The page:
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Remembering Uganda: Contact!

July 11, 2013

We are telling our adoption story through recounting memories and sharing a series of emails that were sent while we were in Uganda in July & August of 2012. If you have made your way here because you are thinking about adopting from Uganda or are in the process, please know that the process is very different now than it was in 2012.

Once we arrived back at Loving Hearts from our incredibly long day at the courthouse, we fed our kids dinner as quickly as we could and put everyone to bed. Tim and I sat out on the balcony of our guest suite that doubled as our living room, and we talked about the day and how the two of us were doing. I told Tim that my biggest struggle was not having a phone. Here we were, in Africa, oceans away from everyone who knows us and loves us, and we have no way to communicate with anyone. We couldn’t update them or give them the rundown of the day’s events, this day many of them had prayed for and longed for right alongside us.

And so we prayed. We asked God to give us a phone. We asked God to make a way for us to communicate with everyone back home. I wish I could say that this was a first instinct, that when we landed in Uganda and did not receive a phone as we had expected, that we prayed right away and trusted that God would work it out and provide. But no, we had struggled and complained and become frustrated and asked everyone who we thought could help us reach the person who was supposed to bring us a phone… and all this before we had even prayed and asked God to meet this need.

And so on Tuesday night, emotionally, mentally and physically exhausted from our day at court, we sat together and confessed our frustration and our worry and our pride that made us think we were entitled to have the phone we were “promised,” and we asked God to provide, to meet this need, to enable us to connect the family and friends back home who we knew were dying to hear from us. We went to bed with no phone but with more peaceful hearts.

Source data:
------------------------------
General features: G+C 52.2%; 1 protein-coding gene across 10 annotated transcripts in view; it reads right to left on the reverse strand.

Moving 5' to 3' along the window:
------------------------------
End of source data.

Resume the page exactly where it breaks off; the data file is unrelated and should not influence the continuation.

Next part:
We woke up Wednesday morning not knowing what the day would hold. We were hoping for a more restful day and yet as we had learned on Monday with the passport errand, there are things that come up and you just have to GO. As it turns out, what the day would hold was a big, fat answer to prayer.

We ate breakfast, got dressed and leisurely made our way downstairs to take the kids outside to play for awhile. As we were coming outside, we ran into our social worker “G” who said he had talked to “P” (a driver, who was also supposed to deliver our phone) and that “P” said he would be coming by that day with our phone. Our mouths dropped open. We had just prayed for this the night before, and here it was- an answer to prayer before we could even go asking or inquiring about it. I was so giddy at the thought of having a phone you would have thought I was a kid on Christmas morning. We went about our morning, playing outside and exploring the property, and lunchtime routine with a spring in our step, looking forward to “P’s” arrival.

Eliza hanging like a sloth from the mini-carousel

Eliza hanging like a sloth from the mini-carousel

Sure enough, just after lunch, a car pulled into Loving Hearts, and we went down to meet it. The driver introduced himself as “P” and pulled a cell phone box out of his car. I almost hugged him, but then I couldn’t remember if that was culturally appropriate or not, so I restrained myself. He explained how to make international and local calls, gave us the number for the phone so we could give it to family and friends and showed us some numbers that were already programmed in (including his own and our social worker “G’s,” which was helpful). We asked if we could start making calls right away, and he said it needed to be charged and loaded with minutes. So of course we asked if he could take us to buy minutes right then and also drop us off to “check in” at the US embassy, just to let them know we were in-country and pick up some paperwork we would need once we got to the visa step. He said he could, and we dashed to gather our things.